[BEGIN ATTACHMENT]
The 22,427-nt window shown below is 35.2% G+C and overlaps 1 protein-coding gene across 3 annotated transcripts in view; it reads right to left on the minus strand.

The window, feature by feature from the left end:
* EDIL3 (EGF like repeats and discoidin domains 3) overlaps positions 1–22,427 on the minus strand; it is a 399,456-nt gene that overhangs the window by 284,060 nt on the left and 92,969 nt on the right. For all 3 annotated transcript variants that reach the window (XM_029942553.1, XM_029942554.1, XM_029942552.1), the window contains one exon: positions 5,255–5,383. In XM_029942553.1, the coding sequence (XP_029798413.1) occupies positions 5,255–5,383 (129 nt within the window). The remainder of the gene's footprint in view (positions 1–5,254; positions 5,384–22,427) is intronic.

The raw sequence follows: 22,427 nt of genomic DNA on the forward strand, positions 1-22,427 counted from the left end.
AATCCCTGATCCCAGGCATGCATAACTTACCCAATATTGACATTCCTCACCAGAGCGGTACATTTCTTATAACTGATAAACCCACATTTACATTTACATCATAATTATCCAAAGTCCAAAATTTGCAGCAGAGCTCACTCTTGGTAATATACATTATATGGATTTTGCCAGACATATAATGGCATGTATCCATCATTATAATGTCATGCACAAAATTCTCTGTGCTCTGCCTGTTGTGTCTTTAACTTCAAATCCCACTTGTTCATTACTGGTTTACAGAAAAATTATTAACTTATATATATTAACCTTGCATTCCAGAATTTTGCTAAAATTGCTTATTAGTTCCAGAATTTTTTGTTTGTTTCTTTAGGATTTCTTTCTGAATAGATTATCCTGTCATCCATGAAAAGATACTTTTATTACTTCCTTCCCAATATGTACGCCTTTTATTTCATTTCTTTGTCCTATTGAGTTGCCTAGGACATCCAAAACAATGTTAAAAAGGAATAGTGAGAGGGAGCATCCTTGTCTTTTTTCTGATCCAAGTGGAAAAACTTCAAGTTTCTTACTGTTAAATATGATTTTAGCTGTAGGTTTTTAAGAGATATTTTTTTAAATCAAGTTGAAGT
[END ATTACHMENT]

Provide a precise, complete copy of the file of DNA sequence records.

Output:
The 22,427-nt window shown below is 35.2% G+C and overlaps 1 protein-coding gene across 3 annotated transcripts in view; it reads right to left on the minus strand.

The window, feature by feature from the left end:
* EDIL3 (EGF like repeats and discoidin domains 3) overlaps positions 1–22,427 on the minus strand; it is a 399,456-nt gene that overhangs the window by 284,060 nt on the left and 92,969 nt on the right. For all 3 annotated transcript variants that reach the window (XM_029942553.1, XM_029942554.1, XM_029942552.1), the window contains one exon: positions 5,255–5,383. In XM_029942553.1, the coding sequence (XP_029798413.1) occupies positions 5,255–5,383 (129 nt within the window). The remainder of the gene's footprint in view (positions 1–5,254; positions 5,384–22,427) is intronic.

The raw sequence follows: 22,427 nt of genomic DNA on the forward strand, positions 1-22,427 counted from the left end.
AATCCCTGATCCCAGGCATGCATAACTTACCCAATATTGACATTCCTCACCAGAGCGGTACATTTCTTATAACTGATAAACCCACATTTACATTTACATCATAATTATCCAAAGTCCAAAATTTGCAGCAGAGCTCACTCTTGGTAATATACATTATATGGATTTTGCCAGACATATAATGGCATGTATCCATCATTATAATGTCATGCACAAAATTCTCTGTGCTCTGCCTGTTGTGTCTTTAACTTCAAATCCCACTTGTTCATTACTGGTTTACAGAAAAATTATTAACTTATATATATTAACCTTGCATTCCAGAATTTTGCTAAAATTGCTTATTAGTTCCAGAATTTTTTGTTTGTTTCTTTAGGATTTCTTTCTGAATAGATTATCCTGTCATCCATGAAAAGATACTTTTATTACTTCCTTCCCAATATGTACGCCTTTTATTTCATTTCTTTGTCCTATTGAGTTGCCTAGGACATCCAAAACAATGTTAAAAAGGAATAGTGAGAGGGAGCATCCTTGTCTTTTTTCTGATCCAAGTGGAAAAACTTCAAGTTTCTTACTGTTAAATATGATTTTAGCTGTAGGTTTTTAAGAGATATTTTTTTAAATCAAGTTGAAGT